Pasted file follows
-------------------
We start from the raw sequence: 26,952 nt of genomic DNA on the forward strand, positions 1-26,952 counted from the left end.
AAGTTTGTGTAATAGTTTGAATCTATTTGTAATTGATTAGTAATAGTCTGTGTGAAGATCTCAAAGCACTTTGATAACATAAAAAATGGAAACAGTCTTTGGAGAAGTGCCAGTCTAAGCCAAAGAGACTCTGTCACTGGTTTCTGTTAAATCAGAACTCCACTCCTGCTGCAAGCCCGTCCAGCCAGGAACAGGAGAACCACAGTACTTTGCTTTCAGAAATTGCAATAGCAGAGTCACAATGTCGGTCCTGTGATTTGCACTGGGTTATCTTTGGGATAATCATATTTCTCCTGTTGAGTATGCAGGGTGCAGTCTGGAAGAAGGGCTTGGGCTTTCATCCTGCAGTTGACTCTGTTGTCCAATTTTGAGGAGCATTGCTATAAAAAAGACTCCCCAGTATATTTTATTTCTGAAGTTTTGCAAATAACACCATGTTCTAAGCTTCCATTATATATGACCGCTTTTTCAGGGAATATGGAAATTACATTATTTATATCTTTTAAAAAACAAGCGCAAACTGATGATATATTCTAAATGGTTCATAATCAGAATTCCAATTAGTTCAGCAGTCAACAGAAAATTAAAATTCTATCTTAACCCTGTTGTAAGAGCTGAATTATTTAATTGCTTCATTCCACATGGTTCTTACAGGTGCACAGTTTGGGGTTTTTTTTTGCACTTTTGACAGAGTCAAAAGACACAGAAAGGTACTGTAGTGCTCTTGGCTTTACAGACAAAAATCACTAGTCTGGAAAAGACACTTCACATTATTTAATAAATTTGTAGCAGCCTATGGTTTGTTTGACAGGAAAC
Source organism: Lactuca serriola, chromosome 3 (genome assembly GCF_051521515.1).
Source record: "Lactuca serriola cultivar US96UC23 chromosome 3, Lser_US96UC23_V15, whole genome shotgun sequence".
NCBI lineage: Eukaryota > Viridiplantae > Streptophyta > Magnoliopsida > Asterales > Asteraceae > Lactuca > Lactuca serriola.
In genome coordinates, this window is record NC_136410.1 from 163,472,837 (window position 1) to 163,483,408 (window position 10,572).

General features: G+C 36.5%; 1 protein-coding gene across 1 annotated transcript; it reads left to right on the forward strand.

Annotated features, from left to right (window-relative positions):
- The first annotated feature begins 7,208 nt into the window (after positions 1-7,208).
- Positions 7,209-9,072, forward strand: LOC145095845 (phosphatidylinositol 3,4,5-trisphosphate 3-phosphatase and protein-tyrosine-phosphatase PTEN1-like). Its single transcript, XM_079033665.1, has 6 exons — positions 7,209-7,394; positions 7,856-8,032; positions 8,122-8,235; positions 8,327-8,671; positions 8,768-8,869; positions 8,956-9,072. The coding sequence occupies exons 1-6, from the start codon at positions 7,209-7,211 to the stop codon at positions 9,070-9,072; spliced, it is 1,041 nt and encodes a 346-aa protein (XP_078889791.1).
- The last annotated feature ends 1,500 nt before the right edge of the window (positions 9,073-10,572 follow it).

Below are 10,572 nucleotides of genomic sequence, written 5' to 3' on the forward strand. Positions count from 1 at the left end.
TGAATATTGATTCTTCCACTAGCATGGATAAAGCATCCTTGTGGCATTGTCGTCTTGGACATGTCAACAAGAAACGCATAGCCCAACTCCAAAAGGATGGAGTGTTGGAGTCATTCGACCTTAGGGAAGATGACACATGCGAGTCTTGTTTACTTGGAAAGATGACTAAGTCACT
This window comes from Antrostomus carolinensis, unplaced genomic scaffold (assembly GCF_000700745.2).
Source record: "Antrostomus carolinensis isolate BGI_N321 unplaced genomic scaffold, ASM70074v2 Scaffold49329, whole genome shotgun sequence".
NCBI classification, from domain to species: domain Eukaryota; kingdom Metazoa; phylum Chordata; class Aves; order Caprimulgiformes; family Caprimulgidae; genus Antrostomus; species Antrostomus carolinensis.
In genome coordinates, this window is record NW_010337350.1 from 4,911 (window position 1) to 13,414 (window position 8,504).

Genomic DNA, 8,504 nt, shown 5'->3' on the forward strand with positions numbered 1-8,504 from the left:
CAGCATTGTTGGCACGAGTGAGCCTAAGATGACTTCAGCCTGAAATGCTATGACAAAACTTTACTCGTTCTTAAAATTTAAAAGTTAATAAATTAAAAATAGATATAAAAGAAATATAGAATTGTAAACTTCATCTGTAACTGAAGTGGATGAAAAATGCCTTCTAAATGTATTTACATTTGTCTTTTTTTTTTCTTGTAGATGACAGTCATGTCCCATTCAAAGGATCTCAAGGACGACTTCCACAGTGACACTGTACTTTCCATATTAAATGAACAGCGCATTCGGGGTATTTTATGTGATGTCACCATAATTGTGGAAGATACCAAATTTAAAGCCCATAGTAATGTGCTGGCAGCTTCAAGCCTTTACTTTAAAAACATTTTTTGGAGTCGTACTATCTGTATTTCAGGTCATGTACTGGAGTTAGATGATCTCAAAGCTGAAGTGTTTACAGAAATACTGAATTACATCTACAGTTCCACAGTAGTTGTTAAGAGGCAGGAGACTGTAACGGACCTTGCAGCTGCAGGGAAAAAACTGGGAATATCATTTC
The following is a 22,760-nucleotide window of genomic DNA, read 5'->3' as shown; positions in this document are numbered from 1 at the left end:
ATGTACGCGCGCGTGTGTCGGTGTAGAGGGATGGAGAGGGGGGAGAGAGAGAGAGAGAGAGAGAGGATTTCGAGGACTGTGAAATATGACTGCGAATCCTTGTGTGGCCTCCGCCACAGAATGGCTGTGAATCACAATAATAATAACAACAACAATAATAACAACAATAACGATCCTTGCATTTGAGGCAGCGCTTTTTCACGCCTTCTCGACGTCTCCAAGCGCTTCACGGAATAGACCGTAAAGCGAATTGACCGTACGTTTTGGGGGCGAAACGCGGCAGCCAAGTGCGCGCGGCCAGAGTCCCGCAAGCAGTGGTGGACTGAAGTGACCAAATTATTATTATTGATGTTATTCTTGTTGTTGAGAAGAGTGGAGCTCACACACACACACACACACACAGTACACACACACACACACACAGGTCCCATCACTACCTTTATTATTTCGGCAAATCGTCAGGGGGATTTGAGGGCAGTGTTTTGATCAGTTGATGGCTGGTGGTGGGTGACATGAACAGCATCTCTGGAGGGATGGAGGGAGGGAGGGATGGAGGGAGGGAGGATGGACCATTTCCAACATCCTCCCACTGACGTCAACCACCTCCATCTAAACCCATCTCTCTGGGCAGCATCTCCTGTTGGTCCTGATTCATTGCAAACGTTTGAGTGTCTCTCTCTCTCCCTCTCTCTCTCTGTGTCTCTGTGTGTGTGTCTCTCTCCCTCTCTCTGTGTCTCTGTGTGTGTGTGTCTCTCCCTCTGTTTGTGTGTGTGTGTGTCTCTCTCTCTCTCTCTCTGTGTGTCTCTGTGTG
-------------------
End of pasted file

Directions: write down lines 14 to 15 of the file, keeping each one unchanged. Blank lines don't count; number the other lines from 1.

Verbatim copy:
This window comes from Antrostomus carolinensis, unplaced genomic scaffold (assembly GCF_000700745.2).
Source record: "Antrostomus carolinensis isolate BGI_N321 unplaced genomic scaffold, ASM70074v2 Scaffold49329, whole genome shotgun sequence".